Roger Goeb

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Roger John Goeb (October 9, 1914 – January 3, 1997) was an American composer.


Roger Goeb was born in Cherokee, Iowa. Although he had studied piano, trumpet, French horn, viola, violin, and woodwind instruments from an early age (Kozinn 1997), he turned to the profession of music comparatively late. He studied agriculture at the University of Wisconsin (which twenty years later would be called University of Wisconsin–Madison), earning a BS degree in 1936. He then earned his living for two years playing in jazz bands before going to Paris to study composition at the Ecole Normale de Musique with Nadia Boulanger (1938–39). Returning to the United States he studied composition privately with Otto Luening, followed by graduate work, first at New York University, and then at the Cleveland Institute with Herbert Elwell, where he earned a Master of Music degree in 1942. Three years later, he gained a PhD at the University of Iowa with his Symphony No. 2 as a dissertation. After teaching stints at Bard College, the Juilliard School, Stanford University, and Adelphi College, he was awarded two successive Guggenheim fellowships in 1950–51 and 1951–52 (Barkin 2001).

From the late 1940s until the mid-1960s, Goeb composed instrumental music prolifically, and his music was well received (Kozinn 1997). His Third Symphony was premiered on October 28, 1952 by Leopold Stokowski and the CBS Orchestra, who recorded it two days later for RCA Victor (Malsky 2003, 249). In 1964, however, he gave up composing for more than ten years, because of family illnesses. His wife and his son eventually both died from multiple sclerosis, after which he began composing again, composing 25 more works until a stroke in 1986 curtailed his activities. He died on January 3, 1997 at the Parker Jewish Geriatric Institute in Queens, NY (Kozinn 1997).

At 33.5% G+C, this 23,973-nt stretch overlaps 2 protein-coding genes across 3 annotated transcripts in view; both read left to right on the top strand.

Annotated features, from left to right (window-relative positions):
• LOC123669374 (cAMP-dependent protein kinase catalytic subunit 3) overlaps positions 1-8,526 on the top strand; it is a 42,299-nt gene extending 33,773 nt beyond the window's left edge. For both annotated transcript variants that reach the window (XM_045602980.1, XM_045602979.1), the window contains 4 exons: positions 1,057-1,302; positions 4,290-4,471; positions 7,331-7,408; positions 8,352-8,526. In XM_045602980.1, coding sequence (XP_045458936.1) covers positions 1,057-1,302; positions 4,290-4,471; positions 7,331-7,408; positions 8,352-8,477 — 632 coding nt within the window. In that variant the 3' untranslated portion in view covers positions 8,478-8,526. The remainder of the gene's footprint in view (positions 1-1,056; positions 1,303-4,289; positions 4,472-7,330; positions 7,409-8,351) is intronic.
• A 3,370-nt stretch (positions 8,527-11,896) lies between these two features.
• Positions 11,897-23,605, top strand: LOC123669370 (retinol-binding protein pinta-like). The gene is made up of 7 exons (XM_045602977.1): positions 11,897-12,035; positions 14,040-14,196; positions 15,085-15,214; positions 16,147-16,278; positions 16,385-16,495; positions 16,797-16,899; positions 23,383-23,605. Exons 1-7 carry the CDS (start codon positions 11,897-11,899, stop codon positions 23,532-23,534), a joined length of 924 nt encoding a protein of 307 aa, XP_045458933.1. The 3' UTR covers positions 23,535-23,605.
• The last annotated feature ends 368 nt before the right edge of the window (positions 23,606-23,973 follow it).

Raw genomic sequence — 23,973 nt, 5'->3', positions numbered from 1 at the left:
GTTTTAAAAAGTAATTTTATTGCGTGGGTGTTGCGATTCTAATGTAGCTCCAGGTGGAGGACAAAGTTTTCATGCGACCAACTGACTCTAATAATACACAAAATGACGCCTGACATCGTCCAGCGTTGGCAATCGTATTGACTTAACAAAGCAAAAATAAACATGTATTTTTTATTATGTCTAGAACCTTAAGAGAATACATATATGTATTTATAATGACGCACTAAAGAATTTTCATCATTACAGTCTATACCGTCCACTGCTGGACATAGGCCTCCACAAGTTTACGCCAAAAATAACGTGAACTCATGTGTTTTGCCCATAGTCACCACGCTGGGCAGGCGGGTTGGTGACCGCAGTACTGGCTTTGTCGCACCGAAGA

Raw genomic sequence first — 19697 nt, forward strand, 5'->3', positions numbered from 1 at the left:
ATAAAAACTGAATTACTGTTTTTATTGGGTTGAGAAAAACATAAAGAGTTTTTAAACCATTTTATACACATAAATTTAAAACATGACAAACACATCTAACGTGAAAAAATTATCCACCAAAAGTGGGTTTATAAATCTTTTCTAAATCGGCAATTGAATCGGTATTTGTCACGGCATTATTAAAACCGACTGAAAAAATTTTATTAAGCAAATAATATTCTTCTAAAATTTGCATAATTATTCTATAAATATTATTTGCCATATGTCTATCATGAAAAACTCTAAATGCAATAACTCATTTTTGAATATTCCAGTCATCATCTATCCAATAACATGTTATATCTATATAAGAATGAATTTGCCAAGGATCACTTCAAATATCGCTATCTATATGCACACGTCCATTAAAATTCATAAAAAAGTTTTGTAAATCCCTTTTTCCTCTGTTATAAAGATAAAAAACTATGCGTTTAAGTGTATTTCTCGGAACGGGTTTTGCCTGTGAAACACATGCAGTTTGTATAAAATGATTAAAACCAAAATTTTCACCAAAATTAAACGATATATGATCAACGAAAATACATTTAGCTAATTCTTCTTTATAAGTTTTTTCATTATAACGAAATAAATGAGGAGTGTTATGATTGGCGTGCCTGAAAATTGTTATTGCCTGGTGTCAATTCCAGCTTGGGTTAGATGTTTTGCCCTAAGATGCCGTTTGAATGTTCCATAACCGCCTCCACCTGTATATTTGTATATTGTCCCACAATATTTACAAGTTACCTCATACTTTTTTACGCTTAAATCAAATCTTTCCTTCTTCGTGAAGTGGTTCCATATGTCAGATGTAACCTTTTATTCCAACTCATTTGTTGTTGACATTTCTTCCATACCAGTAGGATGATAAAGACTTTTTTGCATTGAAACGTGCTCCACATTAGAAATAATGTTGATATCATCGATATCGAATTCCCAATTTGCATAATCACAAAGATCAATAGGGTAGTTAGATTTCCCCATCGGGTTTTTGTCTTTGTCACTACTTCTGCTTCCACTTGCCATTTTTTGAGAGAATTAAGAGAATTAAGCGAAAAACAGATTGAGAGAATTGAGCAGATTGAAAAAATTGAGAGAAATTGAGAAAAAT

His music economically projects clear lines and formal designs. He did not orchestrate, but rather composed directly for instruments. Though he used familiar pitch combinations, he was able always to make them sound fresh and novel (Barkin 2001).




  • Symphony No. 1 (1941, withdrawn)
  • Symphony No. 2 (1945)
  • Symphony No. 3 (1950)
  • Symphony No. 4 (1955)
  • Symphony No. 5 (1981)
  • Symphony No. 6 (1987)
  • Sinfonia No. 1, for orchestra (1957)
  • Sinfonia No. 2, for orchestra (1962)

Concerted works[edit]

  • Concertant No. 1, for flute, oboe (or English horn, or clarinet), string orchestra or piano (1948)
  • Concertant No. 2, for bassoon (or cello) and string orchestra (or string quartet) (1950)
  • Concertant No. 3, for viola and wind orchestra (or wind ensemble or piano) (1951)
  • Concertant No. 4, for clarinet, piano, percussion, and string orchestra (or clarinet and string quartet, or clarinet and piano) (1951)
  • Concertant No. 5, for orchestra
  • Concertino No. 1, for orchestra (1949)
  • Concertino No. 2, for orchestra (1959)
  • Concertino (Quintet) for trombone and strings (1952)
  • Fantasy, for oboe and string orchestra (1952)
  • Violin Concerto, (1953)
  • Piano Concerto (1954)
  • Fantasy, for piano and string orchestra (1955)
  • Iowa Concerto, for chamber orchestra (1959)
  • Black on White, for clarinet and string orchestra or string quartet (1985)

Other orchestral[edit]

  • Prairie Songs, for small orchestra, or wind quintet (1947)
  • Romanza, for string orchestra (1948)
  • American Dances, Nos. 1–5 (1952)
  • Encomium, for band (1958)
  • Caprice, for orchestra (1982)
  • Divertissement, for string orchestra (1982)